A more recent example might be the fashion brand Biba, once almost as famous as Lindrum had been. Having developed a certain very popular style, it tried to reproduce that in every field. If you subscribed to Biba’s clothes, you also bought Biba baked beans and decorated your home with Biba wallpaper.

Eventually it could not get out of the creative and financial hole it had dug for itself – keeping all these balls in play at once required unvarying taste and equal demand for all items, which just didn’t exist. People couldn’t adopt the whole package, so ended up turning their backs on the whole thing, however much some elements fulfilled the needs of some of its patrons

Russia does offer an alternative to the second-tier European countries. It can provide additional economic and political benefits through its own networks. Provided these are complimentary rather than dominant, this could be acceptable to its former unwilling partners. Furthermore, Russia would achieve such outcomes by helping these countries fulfil their national ambitions, rather than subsuming them to a certain style of doing business, as the EU does.

It may seem counter-intuitive that Russia would be doing this for countries it swallowed whole before. But the EU is leaving them to fend for themselves, without the means of doing so with their own resources. If Russia can give them those means, but still respect their decision to be on the other side, it may do as much to prevent future conflict, and revive Europe, as the EEC founders did in the 1950s.

A persuasive future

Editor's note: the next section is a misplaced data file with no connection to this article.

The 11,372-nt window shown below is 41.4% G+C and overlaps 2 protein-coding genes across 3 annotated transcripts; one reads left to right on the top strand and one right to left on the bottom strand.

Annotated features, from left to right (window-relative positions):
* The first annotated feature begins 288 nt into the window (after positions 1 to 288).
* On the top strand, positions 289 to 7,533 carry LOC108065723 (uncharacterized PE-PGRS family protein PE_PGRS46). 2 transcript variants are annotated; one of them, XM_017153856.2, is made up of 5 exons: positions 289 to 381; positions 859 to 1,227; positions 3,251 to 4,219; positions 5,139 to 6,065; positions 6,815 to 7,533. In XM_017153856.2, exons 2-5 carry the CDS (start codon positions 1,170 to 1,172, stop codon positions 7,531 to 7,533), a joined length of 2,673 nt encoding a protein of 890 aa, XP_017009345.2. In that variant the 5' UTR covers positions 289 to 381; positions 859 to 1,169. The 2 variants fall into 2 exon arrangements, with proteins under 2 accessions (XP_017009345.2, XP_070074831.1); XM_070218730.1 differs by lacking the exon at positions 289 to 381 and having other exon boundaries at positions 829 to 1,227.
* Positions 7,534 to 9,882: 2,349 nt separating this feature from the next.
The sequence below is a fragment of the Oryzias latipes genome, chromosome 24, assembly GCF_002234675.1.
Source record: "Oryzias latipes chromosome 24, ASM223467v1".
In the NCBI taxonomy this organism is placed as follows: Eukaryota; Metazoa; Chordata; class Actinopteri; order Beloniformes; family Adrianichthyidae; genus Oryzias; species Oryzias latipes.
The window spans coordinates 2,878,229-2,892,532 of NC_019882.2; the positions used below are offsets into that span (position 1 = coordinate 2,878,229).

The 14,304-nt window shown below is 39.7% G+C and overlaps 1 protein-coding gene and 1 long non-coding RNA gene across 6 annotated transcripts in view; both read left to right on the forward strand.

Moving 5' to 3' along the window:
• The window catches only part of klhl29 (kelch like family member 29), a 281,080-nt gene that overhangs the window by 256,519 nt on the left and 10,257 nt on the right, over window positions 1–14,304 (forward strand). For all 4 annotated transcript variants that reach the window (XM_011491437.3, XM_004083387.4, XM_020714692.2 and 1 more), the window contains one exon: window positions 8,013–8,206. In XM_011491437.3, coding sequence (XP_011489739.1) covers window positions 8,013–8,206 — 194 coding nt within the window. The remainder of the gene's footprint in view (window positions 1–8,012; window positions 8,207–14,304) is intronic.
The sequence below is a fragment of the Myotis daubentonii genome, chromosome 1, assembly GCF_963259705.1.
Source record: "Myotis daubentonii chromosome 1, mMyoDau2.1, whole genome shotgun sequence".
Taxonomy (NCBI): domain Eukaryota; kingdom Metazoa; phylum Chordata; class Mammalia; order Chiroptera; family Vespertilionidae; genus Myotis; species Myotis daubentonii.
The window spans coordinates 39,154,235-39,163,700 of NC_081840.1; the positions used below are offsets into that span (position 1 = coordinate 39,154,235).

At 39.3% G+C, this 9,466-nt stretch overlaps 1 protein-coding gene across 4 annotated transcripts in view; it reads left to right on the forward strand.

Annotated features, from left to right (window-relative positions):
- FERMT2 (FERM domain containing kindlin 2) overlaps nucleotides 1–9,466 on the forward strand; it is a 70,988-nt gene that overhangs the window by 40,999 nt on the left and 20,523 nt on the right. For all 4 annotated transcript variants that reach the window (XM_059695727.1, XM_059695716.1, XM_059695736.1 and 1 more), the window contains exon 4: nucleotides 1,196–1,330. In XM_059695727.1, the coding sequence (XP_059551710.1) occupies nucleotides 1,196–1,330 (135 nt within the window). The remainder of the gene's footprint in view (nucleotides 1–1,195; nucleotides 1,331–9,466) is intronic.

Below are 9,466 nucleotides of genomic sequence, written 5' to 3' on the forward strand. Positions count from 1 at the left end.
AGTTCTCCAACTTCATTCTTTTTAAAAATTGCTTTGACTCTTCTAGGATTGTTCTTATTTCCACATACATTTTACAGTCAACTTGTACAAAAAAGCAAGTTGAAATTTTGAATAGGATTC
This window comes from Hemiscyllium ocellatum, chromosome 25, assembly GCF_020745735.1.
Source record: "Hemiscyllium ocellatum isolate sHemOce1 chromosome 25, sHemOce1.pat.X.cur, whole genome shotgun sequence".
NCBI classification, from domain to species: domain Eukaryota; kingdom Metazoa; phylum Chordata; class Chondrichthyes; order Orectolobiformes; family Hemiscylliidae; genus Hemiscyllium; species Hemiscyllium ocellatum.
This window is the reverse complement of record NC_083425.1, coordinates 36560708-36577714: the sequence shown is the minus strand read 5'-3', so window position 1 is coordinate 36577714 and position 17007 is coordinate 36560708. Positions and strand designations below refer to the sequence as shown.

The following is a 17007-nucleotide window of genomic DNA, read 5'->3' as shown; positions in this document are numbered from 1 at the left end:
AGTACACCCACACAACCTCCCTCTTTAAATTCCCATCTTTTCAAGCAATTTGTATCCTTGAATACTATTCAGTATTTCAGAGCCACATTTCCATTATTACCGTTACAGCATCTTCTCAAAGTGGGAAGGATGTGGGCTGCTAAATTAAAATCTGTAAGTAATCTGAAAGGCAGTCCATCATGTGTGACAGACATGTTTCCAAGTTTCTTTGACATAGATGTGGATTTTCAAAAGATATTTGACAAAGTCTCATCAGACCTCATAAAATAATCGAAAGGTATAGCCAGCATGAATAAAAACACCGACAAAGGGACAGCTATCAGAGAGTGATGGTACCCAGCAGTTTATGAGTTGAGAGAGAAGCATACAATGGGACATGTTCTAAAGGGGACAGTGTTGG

Putin’s visit to Austria was supposed to be just another trip. But if he had wanted to make a statement about Russia’s future direction, Austria would have been the obvious place to do it.

There can be no doubt that Austria is at the heart of Europe politically as well as geographically, as it is just the sort of prosperous liberal democracy Western nations desire to be. But it is also a sceptic, as a result of its many national insecurities.

These were largely created by collective guilt over the Second World War, and the humiliation of being a tiny Alpine republic, seen as inferior to Germany, rather than the proud multinational empire, and model for Germany, Austria once had been. Let’s regain our past glories, then see about this sort of liberal Europe, is as much the mantra of Austria as it is of its poorer neighbours further east.

Russia is not allowed to be part of liberal Europe, presuming it wants to be, because it insists on doing things its own way, for its own reasons. Many do not like those reasons, and some of the suspicion of Kremlin motives is justified. But it is prepared to show that its approach can win the most unlikely friends, and that it offers an alternative model which might be more useful to them in their present circumstances than the old model of Soviet domination was.

Putin’s task now is to show that Russia’s value as a model is greater than it threat as a dominator. If he can pull it off, the EU would be wiser to take more notice of the “Europe of Nations” idea, and make it its own, if it wants to continue to expand and prosper at the same time.

Even if it wants to believe in its chain of inevitability, that integration equals prosperity equals the higher values and self-assurance of liberalism, the EU has to understand that not all its members can subscribe to this right now, as the Brexit vote, in one of the largest and most prosperous European states, should have demonstrated. If Russia’s appeal can become the EU’s appeal, the EU can get going again. If not, it will remain in place, but torn by conflicting visions Russia can exploit, and unable to cope with countries which rightly fear that possibility and come asking for help.

History often turns on events which aroused little interest at the time. The Great Schism between the Eastern and Western churches is generally dated to an event in 1054 which was not mentioned by but an occassional contemporary commentator So who is to say where Vladimir Putin’s seemingly routine visit to little Austria will lead a greater Europe which has a problem with every direction it tries to go?

Seth Ferris, investigative journalist and political scientist, expert on Middle Eastern affairs, exclusively for the online magazine “New Eastern Outlook”.